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14 Comments

  1. Oh, so true, Jenna! It is easy to get discouraged when the rejections come in. In my own case, I add the frustration of not being able to be as productive as I’d like, so I can get my writing out there to begin with. (Although on the flip side, at least I know that is partly to blame for the fact I’m not published yet.).

    Years ago, I wrote children’s books and had an agent who was marketing my middle grade mystery. That novel never got published, and it was hard getting rejection after rejection. It didn’t make me quit, but it made me realize my time limitations at the time, with two children under three who kept me on my toes.

    What gives me hope, besides, as you say, the success of our fellow Violet Femmes, is that most authors do not sell their first book, or even their second. Writing is a craft, something learned and honed. Very few come out writing the perfect book the first time. Even those who do suffer rejection. The author who comes to mind is Kathryn Stockett, whose debut novel, The Help, was rejected by 60 agents before someone finally agreed to represent her and sell her book. We all know where that one ended up.

    So keep that chin up, and that hope shining in your beautiful eyes, Jenna! You are a fabulous writer, and your day will come. I just know it!

    Hugs!
    Jaye

    Reply
    • Thank you, Jaye! You brought a smile to my face. And I must repay the compliment, because you are a fantastic writer, too! Someday, it’ll happen for both of us. You are so right about the time limitations being a huge hold back. I, too, have that issue, and did put this dream on hold for many years when family life had to come first. It’s still not easy–like you, I can’t yet devote as much time as I wish I could, though I sure do try.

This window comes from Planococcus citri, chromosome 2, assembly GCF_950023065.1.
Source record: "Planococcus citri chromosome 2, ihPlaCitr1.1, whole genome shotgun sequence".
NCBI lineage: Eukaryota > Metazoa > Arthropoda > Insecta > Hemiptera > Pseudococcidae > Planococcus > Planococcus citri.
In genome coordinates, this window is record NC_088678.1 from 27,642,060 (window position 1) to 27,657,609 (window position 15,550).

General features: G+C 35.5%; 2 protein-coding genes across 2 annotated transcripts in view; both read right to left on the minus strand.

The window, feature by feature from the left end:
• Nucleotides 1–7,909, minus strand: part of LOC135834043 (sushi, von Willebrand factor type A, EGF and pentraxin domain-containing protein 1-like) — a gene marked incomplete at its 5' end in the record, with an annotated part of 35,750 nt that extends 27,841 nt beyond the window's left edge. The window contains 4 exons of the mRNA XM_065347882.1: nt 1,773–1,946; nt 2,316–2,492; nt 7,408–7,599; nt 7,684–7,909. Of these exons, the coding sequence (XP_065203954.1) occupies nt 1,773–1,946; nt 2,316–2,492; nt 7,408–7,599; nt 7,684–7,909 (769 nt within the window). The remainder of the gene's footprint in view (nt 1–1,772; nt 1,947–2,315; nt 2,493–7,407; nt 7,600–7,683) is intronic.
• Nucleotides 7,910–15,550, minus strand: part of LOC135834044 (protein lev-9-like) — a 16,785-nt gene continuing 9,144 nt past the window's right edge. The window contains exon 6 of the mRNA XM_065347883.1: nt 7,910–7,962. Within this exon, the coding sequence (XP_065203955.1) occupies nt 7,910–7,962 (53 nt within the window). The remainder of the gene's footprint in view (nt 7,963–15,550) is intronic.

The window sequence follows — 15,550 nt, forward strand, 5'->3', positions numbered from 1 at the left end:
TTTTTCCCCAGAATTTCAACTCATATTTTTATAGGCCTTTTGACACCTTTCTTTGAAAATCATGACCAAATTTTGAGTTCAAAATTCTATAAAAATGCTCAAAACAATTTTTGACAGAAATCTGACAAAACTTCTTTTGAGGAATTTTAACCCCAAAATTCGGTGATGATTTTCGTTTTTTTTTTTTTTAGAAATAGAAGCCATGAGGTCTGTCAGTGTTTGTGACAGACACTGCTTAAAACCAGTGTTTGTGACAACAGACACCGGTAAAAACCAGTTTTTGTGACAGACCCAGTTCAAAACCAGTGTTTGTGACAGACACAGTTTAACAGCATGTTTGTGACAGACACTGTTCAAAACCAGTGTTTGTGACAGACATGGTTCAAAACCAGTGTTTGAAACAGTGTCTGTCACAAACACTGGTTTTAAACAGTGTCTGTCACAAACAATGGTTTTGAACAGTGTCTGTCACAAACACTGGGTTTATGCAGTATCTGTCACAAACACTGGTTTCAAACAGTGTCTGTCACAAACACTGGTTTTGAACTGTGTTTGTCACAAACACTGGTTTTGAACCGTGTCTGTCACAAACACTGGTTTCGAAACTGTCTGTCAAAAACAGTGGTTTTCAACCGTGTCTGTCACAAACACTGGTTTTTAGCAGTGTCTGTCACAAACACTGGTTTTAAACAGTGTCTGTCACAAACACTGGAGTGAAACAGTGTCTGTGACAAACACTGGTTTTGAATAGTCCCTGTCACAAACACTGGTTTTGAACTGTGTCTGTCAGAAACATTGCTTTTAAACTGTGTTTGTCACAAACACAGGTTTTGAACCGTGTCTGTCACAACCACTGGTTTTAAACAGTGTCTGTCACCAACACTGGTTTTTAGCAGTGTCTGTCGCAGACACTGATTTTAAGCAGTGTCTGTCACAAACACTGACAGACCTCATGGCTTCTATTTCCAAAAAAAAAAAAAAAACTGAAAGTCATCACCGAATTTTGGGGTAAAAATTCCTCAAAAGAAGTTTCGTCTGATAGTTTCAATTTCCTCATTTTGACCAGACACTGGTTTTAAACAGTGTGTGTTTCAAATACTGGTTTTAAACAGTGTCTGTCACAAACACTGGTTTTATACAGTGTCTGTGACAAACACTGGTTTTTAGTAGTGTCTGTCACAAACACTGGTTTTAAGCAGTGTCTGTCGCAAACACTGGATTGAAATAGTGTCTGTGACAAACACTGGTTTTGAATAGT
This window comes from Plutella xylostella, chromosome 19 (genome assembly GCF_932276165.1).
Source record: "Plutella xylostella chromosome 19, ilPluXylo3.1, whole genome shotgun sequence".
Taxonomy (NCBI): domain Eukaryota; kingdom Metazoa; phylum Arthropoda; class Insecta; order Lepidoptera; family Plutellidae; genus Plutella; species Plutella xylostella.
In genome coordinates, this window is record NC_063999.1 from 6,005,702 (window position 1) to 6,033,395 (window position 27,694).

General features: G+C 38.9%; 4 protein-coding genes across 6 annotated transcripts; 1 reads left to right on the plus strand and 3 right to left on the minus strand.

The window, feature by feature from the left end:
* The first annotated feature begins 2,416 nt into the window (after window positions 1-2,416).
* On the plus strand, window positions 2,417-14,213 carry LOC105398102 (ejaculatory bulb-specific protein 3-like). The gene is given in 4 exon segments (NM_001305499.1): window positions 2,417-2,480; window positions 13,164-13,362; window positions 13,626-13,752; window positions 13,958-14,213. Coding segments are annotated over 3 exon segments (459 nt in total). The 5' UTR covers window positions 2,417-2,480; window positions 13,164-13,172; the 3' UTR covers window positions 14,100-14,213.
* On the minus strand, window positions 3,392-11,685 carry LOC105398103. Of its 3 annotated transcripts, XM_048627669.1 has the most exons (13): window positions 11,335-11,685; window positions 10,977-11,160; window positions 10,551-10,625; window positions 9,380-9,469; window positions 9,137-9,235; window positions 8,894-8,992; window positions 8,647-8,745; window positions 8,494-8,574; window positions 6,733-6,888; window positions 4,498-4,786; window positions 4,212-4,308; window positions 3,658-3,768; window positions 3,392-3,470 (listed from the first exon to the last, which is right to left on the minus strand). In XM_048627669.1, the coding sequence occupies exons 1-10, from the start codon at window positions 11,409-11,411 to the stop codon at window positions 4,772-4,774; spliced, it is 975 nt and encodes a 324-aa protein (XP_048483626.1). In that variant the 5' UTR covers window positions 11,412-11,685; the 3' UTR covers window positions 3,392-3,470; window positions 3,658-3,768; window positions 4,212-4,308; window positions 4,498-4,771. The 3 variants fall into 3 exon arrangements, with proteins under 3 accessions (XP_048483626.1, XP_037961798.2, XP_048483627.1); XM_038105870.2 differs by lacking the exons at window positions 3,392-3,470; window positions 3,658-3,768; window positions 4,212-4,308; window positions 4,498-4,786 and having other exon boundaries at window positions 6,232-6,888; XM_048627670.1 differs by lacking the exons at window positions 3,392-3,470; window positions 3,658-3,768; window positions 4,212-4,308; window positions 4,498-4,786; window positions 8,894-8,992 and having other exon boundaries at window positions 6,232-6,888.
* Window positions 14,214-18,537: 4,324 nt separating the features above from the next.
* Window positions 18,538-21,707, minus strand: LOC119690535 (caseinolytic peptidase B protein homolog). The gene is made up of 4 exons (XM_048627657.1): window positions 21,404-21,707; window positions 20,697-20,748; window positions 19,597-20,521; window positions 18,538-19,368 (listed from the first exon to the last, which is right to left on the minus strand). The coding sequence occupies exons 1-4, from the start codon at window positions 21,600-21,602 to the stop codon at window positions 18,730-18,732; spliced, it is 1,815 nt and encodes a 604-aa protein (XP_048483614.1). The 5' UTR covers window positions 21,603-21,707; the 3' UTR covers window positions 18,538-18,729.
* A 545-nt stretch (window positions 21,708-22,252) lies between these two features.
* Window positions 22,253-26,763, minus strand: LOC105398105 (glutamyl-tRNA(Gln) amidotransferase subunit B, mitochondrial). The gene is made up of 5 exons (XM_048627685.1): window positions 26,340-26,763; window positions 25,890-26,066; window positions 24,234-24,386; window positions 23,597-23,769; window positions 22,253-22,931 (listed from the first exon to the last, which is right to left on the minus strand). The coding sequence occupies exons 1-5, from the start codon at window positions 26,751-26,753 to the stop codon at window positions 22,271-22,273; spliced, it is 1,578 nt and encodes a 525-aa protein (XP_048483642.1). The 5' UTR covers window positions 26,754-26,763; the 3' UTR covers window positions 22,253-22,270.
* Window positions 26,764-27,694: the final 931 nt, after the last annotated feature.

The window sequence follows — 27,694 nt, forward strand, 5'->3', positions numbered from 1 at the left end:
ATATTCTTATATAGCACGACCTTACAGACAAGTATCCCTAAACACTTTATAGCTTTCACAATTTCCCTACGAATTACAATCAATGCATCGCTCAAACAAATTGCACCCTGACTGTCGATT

The Help is one of my favorite books of all time! So well done. Just mind blowing that so many agents passed…Thanks for commenting, Jaye!

      Reply
    • RoseAnn DeFranco

       /  July 23, 2013

      There is always something new to learn about this group. I would LOVE to read your MG Mystery one day, Jaye!

      RoseAnn

      Reply
  2. Congrats to Joanna! I knew she would succeed! You will too Jenna!

    Reply
  3. Thank you for the kind words, Jenna!

    And one thing we’ve learned over the last few years is that there’s no ONE way to success. Some authors are going digital. Some authors are self-pubbing. Some authors are putting out serials on WattPad and landing publishing deals. Each of us has to find his or her path, and you WILL find yours. You’re an amazing writer and I’m glad that my recent windfall after a year of self-doubt would give any discouraged writer hope.

    What resonated with me was one thing Nora Roberts said to the Golden Heart finalists, which was, “Okay, you’ve written one great story. Now go and write something else great.” Of course I’m paraphrasing, but you get the idea. Kristan Higgins also said something that any writer who has doubted herself will appreciate. She has a post-it note on the wall of her office that says, Do your best, just for today.

    Everyone battles the doubt. Everyone wonders what the future holds. But only you can finish your story. Hang in there! Keep plugging away at that second ms until you make it your bitch. I know how hard it can be…but you can do it!!

    Joanna

    Reply
    • Great advice, Joanna, from Nora, Kristin, and You! : ) And all so very true! I know I can do it, I know it’ll happen some which way, some day–not that there’ll be any less emotional pressure or doubt then, it’ll just be different–but Patience is Difficult! Stories like your help, as does good advice! Thanks!